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But another reason I like From Silence to Voice so much is that the authors sensitively explore the cultural barriers that have made women and women''s work so hidden in this society. In my own work and my work with other nurses, I''ve discovered how reluctant some of us are to toot our horns and broadcast our accomplishments. Our self-silencing is a detriment to quality patient care and real health care reform. This book can be a catalyst for a new approach by nurses to public education and communication. I highly recommend From Silence to Voice, particularly to nurse educators who should consider incorporating its timely lessons into their curriculum.
Claire M. Fagin, PHD,RN Dean Emerita, Professor Emerita, University of Pennsylvania, School of Nursing
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She describes the intensity of mother love so well, how all consuming it is when your children are small, how there's no question that you treasure them above life itself -- of course they're more important than anything.
I love also the way she looks at the mystery of how someone can be a good parent to one child but not another. How bereft a child in such a situation feels, and how angry the parent -- for not living up to such a basic requirement and instinct -- loving one's own child well enough. I also love the way she paints Laura, the young babysitter whose mother hated her, who believes herself to be beloved by God, who despises every adult except Anne, the book's central figure, and who is clearly going to do something awful. Laura is so despicable and so pitious at the same time that you don't know what to do with her.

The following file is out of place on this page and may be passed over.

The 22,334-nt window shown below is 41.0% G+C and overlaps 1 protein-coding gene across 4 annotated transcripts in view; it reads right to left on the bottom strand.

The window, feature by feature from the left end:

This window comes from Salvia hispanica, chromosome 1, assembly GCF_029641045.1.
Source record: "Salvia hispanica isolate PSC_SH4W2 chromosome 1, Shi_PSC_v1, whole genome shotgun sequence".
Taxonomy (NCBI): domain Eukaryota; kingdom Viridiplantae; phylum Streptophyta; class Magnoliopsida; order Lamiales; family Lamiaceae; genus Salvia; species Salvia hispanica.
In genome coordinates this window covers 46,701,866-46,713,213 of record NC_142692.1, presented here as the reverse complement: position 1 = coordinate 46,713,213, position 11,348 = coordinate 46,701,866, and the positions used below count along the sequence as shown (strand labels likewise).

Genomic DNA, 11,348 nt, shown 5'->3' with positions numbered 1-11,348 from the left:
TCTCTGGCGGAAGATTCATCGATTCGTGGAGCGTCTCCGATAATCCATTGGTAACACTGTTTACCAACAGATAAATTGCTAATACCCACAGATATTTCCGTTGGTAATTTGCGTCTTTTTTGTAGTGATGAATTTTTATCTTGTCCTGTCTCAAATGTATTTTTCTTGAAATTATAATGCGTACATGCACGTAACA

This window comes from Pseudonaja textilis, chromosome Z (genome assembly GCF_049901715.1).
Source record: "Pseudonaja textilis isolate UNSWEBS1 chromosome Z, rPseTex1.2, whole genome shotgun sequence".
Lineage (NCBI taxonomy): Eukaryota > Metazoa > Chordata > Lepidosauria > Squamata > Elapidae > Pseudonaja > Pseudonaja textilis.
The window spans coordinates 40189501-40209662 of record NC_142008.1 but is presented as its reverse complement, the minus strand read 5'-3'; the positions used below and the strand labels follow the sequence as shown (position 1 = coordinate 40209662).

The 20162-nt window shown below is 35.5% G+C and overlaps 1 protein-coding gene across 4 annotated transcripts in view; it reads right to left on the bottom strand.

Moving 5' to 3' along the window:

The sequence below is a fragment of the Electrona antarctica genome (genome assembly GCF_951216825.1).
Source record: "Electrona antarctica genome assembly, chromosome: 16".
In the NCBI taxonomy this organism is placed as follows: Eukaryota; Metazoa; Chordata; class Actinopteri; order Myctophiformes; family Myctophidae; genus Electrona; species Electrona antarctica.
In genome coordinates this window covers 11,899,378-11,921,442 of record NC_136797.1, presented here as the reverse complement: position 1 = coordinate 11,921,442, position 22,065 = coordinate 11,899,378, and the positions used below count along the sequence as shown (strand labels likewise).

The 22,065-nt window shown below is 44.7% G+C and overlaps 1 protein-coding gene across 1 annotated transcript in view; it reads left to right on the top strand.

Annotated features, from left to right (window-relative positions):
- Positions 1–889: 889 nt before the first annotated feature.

It's interesting that psychology has in recent years verified Gordon's view, with the experts saying that yes, the personalities of parents and children sometimes don't mesh, and can get in the way of a good enough relationship. It's something that people took for granted in earlier centuries, but in the past 100 years or so, of course it's unforgivable to not love your children equally.
This is a wonderful book about love and the human condition, and I'd be still reading it now except that I read for the past hours on a Sunday afternoon, read until I'm seeing everything double, and squinting to see the print.
I think this is Mary Gordon's best book but what makes if good is also what makes it different from her other novels - the babysitter narrative gives this book a darker thriller aspect which balances Gordon's usual narrative. The result is a book you can't put down and a must read if you have't picked it up yet.
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However, the most intriguing part about this novel is Lily's relationship with Seldon. In the beginning, he seems to always remind her of her vain attempts at marrying rich men. She can't go through with her designs, though. He strings her along, all the while he's having this under-handed liason with one of the most pretentious women of their social circle. Lily never gets to tell him how much she really loves him. Her pride reverts to bravery as she realizes she must face her future without his companionship. Does she die for an empty purse or a broken heart? I choose the latter.